Compared to the past few years, participants in the survey indicated a focus on growth, building on the efficiency gains made in the prior years. In fact, executives in every function, with the exception of supply chain, downshifted their emphasis on cost reduction this year, as efficiency gains and other operating improvements helped cushion margins and stem losses. Retailers spent the year focused on generating top-line growth by expanding their product lines and footprint. In support of that, marketing and advertising spend rose for the first time in a few years, with most retailers employing funds to increase awareness, improve the quality of customer outreach, and deepen their multichannel presence. Headcount also stabilized, even growing in some cases as back-office functions like IT added staff in an effort to keep pace with the increased demands placed upon it. Given there is a shift in strategy from containment to growth acceleration, there are immense opportunities for retailers over the next two to three years to improve selling platforms, customer engagement, business performance and processes and much more.
3. Retailers demonstrate it’s all about the customer.
Retailers see customer satisfaction as the key conduit to accelerating sales growth, particularly amid declining retention rates and increased fragmentation. Consumer-focused businesses are awash in information on their markets, merchandise, prices, and customers. Retailers have more information available to them than ever before, but in our experience at KPMG, companies have difficulty taking full advantage of their large pools of data, typically millions of transaction level data points, in a systematic way. As we found in this year’s survey, companies showed an increased reliance on data mining and analytics, improving the one-to-one marketing experience, and segmenting the customer base by profitability, long-term value, and other parameters. As a result, expanding wallet share now rivals, or exceeds, market share in importance. Stores have stepped up efforts to build customer engagement and loyalty in response, with investments targeted at personalized, one-to-one marketing and customer-specific promotions.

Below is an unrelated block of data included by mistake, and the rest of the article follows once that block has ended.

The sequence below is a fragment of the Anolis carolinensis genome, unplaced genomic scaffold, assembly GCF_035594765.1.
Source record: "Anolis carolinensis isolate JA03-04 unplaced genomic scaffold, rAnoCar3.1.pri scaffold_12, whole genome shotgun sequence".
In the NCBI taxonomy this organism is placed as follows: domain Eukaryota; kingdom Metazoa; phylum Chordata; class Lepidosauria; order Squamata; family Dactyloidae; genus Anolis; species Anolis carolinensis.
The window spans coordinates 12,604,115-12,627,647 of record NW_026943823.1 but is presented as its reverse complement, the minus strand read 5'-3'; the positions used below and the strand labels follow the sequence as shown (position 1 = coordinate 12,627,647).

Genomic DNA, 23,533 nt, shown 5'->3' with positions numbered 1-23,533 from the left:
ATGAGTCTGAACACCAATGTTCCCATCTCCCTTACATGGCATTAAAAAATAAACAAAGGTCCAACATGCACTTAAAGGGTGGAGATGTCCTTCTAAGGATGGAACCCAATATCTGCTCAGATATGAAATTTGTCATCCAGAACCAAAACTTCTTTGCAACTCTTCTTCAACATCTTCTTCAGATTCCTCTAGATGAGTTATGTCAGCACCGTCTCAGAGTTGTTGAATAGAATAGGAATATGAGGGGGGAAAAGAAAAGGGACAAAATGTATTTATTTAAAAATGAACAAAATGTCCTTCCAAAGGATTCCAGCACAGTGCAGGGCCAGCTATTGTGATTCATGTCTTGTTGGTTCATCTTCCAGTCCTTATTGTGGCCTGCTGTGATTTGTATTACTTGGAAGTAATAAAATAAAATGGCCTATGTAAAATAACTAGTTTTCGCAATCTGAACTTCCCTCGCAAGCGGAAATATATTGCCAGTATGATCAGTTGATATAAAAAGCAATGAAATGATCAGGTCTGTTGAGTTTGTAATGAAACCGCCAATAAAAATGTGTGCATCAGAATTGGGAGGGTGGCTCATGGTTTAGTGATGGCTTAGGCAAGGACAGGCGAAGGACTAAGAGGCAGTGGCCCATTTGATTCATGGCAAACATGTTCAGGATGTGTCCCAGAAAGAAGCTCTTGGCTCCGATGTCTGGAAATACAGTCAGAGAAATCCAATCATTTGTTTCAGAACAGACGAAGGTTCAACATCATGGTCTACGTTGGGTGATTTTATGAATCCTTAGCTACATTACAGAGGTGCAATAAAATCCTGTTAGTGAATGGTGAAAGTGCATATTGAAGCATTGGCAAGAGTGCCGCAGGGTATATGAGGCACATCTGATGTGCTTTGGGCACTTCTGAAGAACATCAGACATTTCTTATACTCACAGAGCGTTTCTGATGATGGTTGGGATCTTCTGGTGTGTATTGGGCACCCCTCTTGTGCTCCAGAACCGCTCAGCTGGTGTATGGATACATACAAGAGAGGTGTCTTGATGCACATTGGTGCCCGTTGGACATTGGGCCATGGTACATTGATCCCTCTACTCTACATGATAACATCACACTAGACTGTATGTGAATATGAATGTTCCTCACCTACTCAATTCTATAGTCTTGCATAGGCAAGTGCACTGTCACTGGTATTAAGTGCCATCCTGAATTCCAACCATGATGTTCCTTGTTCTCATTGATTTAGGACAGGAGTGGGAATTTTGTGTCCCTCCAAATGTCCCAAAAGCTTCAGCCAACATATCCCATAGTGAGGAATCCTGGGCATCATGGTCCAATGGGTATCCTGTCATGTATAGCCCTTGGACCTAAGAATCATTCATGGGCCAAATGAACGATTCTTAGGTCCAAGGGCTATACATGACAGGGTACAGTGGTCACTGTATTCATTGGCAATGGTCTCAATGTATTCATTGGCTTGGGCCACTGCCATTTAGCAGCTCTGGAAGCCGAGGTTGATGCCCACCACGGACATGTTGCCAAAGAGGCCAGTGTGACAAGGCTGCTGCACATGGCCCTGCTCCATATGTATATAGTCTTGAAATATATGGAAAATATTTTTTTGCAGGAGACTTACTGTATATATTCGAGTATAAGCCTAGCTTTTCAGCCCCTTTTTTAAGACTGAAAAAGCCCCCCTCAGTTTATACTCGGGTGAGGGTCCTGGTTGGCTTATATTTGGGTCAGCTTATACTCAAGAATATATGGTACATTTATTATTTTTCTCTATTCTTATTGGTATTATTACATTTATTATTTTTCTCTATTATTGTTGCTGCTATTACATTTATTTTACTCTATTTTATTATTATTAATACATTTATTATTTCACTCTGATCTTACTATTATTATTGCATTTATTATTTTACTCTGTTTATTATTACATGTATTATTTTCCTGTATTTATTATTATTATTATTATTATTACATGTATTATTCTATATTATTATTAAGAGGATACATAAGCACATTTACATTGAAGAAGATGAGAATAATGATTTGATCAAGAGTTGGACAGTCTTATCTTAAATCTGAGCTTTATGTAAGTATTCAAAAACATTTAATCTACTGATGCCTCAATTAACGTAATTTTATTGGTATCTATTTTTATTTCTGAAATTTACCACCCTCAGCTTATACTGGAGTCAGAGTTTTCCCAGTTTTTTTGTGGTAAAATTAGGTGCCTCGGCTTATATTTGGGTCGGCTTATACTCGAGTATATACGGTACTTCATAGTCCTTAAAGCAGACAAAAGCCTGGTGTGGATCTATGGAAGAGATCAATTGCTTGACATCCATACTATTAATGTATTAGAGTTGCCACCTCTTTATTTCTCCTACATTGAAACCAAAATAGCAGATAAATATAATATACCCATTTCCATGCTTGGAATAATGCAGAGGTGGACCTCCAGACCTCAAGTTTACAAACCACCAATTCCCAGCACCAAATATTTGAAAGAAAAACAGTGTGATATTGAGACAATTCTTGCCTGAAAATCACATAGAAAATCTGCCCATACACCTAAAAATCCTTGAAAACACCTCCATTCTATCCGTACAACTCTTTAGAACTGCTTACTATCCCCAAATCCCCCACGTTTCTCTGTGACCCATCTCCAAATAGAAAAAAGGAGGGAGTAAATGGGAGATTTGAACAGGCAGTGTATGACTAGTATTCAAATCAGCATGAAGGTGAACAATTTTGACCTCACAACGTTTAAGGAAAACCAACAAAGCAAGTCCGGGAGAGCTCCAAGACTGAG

Retailers demonstrated that improved customer service is more than talk this year. Far more organizations linked compensation to customer satisfaction. This was true from the leadership level on down: 36% said it influenced compensation at the corporate level; 73% at the field management level; 77% at the store management level; 50% at the store associate level, and 59% at the call center level.